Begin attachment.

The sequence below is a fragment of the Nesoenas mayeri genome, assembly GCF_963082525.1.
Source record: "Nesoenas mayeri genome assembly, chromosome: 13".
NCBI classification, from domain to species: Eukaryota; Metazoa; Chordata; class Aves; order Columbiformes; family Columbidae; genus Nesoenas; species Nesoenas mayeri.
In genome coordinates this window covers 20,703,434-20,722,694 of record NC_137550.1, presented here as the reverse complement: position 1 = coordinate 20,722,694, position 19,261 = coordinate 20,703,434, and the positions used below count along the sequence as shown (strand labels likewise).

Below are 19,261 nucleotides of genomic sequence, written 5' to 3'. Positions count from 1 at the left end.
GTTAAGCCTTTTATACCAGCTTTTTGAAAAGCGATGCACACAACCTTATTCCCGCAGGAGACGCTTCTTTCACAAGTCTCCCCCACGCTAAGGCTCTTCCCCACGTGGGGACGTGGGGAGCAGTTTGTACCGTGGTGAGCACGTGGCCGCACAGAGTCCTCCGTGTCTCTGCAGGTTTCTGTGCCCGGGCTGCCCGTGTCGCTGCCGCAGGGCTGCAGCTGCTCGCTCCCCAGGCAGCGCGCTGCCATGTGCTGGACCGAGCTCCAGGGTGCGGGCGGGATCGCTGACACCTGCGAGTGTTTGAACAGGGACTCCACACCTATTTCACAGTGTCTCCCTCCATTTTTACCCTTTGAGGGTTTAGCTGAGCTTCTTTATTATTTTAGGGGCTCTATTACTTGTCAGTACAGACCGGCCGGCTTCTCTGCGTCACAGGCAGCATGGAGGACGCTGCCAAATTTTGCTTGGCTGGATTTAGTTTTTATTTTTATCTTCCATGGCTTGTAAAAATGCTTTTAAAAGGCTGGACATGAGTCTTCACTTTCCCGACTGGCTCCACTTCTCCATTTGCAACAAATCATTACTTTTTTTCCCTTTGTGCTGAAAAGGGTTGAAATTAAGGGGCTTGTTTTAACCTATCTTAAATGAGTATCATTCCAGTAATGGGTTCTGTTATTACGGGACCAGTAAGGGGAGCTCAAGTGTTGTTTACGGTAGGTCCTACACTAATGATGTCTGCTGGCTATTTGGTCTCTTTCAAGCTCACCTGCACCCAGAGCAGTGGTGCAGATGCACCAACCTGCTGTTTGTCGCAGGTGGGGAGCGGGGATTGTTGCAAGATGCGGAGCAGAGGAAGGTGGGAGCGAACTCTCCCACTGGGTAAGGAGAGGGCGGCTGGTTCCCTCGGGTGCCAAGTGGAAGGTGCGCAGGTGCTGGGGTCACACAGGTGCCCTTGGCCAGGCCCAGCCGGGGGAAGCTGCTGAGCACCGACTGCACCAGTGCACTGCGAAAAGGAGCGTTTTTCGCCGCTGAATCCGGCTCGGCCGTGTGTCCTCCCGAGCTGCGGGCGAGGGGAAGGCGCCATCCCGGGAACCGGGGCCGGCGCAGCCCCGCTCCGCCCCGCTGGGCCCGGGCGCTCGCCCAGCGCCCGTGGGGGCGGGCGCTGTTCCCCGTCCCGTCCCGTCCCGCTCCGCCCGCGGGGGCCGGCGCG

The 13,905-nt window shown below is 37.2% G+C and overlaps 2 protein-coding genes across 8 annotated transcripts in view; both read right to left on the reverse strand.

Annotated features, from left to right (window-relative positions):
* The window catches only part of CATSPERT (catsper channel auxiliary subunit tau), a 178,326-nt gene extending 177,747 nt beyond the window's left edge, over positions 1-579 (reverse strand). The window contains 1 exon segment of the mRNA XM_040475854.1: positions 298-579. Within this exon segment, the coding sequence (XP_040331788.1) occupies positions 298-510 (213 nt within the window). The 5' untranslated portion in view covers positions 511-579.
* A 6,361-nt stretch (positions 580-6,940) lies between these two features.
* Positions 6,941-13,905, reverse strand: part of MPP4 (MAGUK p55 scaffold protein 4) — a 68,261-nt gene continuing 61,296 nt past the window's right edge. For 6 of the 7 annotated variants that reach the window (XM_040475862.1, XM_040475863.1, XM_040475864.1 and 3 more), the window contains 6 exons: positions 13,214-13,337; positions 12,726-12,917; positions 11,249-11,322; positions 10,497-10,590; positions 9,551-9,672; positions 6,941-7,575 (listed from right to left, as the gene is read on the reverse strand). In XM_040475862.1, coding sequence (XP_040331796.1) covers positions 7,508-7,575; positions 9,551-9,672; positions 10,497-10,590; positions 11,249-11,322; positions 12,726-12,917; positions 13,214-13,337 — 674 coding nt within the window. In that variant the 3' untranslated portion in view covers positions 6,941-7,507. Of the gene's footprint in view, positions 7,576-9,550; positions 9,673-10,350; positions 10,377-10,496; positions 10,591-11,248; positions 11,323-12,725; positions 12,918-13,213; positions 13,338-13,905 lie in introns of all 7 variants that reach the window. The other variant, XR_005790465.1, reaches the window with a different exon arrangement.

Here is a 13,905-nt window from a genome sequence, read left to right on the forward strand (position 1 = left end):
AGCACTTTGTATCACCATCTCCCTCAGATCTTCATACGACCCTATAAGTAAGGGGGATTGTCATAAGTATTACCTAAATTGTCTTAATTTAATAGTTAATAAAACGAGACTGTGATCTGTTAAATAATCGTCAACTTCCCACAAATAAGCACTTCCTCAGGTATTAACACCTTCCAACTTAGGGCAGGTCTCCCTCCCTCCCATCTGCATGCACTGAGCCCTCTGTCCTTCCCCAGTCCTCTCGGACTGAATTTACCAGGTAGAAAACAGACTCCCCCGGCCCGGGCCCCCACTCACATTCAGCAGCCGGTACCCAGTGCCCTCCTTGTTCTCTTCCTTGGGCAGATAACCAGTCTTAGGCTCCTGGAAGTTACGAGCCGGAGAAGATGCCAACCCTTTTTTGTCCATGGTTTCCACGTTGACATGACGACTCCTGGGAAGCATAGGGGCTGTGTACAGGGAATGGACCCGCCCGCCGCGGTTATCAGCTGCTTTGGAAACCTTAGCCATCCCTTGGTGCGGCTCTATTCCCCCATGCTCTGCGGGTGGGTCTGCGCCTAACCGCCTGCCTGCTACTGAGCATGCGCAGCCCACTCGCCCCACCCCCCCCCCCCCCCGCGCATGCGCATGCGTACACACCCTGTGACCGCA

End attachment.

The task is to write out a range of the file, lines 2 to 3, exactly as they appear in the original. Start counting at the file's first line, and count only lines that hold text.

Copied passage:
Source record: "Nesoenas mayeri genome assembly, chromosome: 13".
NCBI classification, from domain to species: Eukaryota; Metazoa; Chordata; class Aves; order Columbiformes; family Columbidae; genus Nesoenas; species Nesoenas mayeri.